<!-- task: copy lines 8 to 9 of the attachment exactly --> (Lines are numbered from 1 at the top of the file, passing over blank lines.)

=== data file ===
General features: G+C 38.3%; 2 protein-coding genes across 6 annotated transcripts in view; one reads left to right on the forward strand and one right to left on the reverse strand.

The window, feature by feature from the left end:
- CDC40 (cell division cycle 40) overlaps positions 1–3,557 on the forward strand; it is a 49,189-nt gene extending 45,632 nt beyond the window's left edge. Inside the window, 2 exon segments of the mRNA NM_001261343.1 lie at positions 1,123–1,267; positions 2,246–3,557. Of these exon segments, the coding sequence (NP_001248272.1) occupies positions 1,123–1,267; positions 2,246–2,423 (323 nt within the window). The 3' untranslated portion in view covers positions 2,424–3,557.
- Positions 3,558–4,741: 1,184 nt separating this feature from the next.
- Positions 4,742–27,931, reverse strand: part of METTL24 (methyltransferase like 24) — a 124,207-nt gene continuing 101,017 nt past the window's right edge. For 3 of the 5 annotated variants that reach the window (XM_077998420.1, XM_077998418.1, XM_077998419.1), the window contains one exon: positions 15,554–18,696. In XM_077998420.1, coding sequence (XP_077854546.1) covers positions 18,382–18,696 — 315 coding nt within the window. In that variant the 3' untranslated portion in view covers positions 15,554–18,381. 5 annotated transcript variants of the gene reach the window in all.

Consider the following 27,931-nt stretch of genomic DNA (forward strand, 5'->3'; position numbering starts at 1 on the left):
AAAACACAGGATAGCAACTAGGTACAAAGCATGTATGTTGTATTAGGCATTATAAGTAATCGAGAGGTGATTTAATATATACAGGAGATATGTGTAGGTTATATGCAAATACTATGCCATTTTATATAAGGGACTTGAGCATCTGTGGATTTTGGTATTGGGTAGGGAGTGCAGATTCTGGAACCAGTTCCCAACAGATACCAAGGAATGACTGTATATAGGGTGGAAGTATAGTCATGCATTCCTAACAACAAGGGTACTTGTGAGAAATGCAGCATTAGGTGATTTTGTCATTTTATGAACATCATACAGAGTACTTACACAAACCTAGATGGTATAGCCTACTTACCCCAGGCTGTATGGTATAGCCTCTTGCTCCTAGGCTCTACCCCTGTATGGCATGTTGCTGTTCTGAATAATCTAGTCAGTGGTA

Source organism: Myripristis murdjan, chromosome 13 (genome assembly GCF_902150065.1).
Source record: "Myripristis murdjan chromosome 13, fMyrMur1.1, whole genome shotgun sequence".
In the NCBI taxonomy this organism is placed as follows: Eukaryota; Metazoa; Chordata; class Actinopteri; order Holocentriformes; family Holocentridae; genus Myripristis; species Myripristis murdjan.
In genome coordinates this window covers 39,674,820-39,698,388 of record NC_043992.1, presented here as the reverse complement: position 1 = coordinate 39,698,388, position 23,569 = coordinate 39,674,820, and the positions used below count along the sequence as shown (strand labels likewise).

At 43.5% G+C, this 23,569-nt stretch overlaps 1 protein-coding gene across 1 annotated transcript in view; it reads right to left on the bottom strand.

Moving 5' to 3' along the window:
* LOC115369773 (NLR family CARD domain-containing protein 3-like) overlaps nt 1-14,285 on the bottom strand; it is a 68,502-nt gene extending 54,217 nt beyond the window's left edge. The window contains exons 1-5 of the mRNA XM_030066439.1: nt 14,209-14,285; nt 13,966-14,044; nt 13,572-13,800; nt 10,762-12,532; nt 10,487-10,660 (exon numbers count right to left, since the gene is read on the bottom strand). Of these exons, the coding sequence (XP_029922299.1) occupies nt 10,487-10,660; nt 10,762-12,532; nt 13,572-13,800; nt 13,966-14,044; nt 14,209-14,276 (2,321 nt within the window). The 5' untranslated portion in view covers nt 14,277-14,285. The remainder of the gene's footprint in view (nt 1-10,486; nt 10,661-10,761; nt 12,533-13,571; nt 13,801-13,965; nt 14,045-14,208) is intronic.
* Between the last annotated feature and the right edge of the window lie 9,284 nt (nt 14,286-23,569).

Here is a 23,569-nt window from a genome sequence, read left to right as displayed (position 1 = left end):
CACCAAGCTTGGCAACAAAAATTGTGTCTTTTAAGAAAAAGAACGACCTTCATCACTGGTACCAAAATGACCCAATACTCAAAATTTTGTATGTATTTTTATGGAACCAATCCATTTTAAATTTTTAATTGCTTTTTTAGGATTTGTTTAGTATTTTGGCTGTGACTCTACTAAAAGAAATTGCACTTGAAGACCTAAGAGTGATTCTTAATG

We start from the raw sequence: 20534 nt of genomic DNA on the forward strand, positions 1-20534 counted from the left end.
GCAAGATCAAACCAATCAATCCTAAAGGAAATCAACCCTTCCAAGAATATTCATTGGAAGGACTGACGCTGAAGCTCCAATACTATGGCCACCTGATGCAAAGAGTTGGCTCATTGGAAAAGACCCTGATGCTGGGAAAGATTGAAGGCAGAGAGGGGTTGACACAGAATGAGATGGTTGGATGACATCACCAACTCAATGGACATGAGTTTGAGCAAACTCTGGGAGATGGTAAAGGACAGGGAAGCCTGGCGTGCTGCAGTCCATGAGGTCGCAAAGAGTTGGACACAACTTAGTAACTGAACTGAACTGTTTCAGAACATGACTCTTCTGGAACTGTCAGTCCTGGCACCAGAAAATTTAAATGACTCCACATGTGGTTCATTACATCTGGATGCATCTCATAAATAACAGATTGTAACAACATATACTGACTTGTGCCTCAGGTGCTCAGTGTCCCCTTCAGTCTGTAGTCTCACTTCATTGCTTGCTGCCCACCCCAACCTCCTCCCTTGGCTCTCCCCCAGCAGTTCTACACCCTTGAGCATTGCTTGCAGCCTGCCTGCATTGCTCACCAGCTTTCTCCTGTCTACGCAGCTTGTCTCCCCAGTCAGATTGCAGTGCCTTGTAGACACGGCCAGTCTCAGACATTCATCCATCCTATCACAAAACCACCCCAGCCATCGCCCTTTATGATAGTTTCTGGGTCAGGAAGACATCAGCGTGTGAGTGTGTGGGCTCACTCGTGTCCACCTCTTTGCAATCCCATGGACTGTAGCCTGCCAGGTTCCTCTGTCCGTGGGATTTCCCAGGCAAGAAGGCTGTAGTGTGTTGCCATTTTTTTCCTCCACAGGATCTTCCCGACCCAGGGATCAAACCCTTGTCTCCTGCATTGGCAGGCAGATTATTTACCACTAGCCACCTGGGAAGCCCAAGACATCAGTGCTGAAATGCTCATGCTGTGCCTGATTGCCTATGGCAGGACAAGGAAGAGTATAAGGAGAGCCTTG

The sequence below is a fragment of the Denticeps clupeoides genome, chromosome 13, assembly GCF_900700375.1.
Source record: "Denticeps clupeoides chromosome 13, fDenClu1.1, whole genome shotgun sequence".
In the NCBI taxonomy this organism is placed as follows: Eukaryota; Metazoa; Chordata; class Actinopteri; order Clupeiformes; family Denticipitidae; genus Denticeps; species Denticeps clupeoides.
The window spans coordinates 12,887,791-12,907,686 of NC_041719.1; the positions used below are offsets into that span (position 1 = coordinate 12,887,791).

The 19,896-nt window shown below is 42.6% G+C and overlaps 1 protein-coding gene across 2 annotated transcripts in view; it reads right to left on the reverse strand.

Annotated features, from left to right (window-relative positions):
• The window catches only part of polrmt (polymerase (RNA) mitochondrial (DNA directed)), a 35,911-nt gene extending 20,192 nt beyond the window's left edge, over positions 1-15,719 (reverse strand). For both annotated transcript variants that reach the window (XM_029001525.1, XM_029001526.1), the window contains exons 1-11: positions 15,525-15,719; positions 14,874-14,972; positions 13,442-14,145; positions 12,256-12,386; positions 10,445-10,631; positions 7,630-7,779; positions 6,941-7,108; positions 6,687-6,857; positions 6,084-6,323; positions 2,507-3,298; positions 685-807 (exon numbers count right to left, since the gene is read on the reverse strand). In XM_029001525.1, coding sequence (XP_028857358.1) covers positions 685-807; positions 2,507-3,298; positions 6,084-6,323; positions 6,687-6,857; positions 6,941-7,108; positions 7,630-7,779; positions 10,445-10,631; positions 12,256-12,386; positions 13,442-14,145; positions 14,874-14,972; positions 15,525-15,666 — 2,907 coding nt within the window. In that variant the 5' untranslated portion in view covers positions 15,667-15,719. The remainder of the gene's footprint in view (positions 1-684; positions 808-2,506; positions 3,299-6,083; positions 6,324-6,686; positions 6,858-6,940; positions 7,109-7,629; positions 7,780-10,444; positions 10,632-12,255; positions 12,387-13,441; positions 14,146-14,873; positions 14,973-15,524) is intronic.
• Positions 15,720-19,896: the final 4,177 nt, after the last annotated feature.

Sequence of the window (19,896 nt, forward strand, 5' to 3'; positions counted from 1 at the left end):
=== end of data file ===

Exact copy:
Source organism: Myripristis murdjan, chromosome 13 (genome assembly GCF_902150065.1).
Source record: "Myripristis murdjan chromosome 13, fMyrMur1.1, whole genome shotgun sequence".